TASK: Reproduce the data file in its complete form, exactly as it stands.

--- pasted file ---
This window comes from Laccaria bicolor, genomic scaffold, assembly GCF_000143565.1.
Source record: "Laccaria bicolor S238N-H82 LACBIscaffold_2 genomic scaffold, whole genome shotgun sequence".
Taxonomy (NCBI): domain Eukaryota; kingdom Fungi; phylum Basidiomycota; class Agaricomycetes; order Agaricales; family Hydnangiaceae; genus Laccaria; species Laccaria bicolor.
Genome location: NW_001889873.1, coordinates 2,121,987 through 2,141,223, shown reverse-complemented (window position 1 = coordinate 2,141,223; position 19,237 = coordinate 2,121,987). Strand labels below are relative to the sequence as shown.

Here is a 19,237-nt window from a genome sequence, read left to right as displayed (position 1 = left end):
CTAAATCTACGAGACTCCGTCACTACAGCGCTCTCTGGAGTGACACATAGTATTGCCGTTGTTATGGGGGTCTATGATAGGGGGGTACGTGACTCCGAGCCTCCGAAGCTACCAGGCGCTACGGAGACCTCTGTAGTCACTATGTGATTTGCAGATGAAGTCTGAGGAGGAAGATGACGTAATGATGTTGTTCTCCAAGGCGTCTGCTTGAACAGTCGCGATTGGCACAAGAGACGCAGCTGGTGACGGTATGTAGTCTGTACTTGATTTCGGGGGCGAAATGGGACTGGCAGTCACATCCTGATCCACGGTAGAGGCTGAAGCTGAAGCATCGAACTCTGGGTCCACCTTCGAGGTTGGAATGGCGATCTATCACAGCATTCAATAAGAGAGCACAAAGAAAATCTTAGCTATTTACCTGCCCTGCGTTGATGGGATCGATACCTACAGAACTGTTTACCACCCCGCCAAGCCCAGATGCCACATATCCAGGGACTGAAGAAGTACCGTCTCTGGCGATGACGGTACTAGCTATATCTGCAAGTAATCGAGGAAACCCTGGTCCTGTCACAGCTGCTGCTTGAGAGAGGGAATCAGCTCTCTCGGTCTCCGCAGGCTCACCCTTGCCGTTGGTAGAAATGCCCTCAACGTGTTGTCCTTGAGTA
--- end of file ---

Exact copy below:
This window comes from Laccaria bicolor, genomic scaffold, assembly GCF_000143565.1.
Source record: "Laccaria bicolor S238N-H82 LACBIscaffold_2 genomic scaffold, whole genome shotgun sequence".
Taxonomy (NCBI): domain Eukaryota; kingdom Fungi; phylum Basidiomycota; class Agaricomycetes; order Agaricales; family Hydnangiaceae; genus Laccaria; species Laccaria bicolor.
Genome location: NW_001889873.1, coordinates 2,121,987 through 2,141,223, shown reverse-complemented (window position 1 = coordinate 2,141,223; position 19,237 = coordinate 2,121,987). Strand labels below are relative to the sequence as shown.

Here is a 19,237-nt window from a genome sequence, read left to right as displayed (position 1 = left end):
CTAAATCTACGAGACTCCGTCACTACAGCGCTCTCTGGAGTGACACATAGTATTGCCGTTGTTATGGGGGTCTATGATAGGGGGGTACGTGACTCCGAGCCTCCGAAGCTACCAGGCGCTACGGAGACCTCTGTAGTCACTATGTGATTTGCAGATGAAGTCTGAGGAGGAAGATGACGTAATGATGTTGTTCTCCAAGGCGTCTGCTTGAACAGTCGCGATTGGCACAAGAGACGCAGCTGGTGACGGTATGTAGTCTGTACTTGATTTCGGGGGCGAAATGGGACTGGCAGTCACATCCTGATCCACGGTAGAGGCTGAAGCTGAAGCATCGAACTCTGGGTCCACCTTCGAGGTTGGAATGGCGATCTATCACAGCATTCAATAAGAGAGCACAAAGAAAATCTTAGCTATTTACCTGCCCTGCGTTGATGGGATCGATACCTACAGAACTGTTTACCACCCCGCCAAGCCCAGATGCCACATATCCAGGGACTGAAGAAGTACCGTCTCTGGCGATGACGGTACTAGCTATATCTGCAAGTAATCGAGGAAACCCTGGTCCTGTCACAGCTGCTGCTTGAGAGAGGGAATCAGCTCTCTCGGTCTCCGCAGGCTCACCCTTGCCGTTGGTAGAAATGCCCTCAACGTGTTGTCCTTGAGTA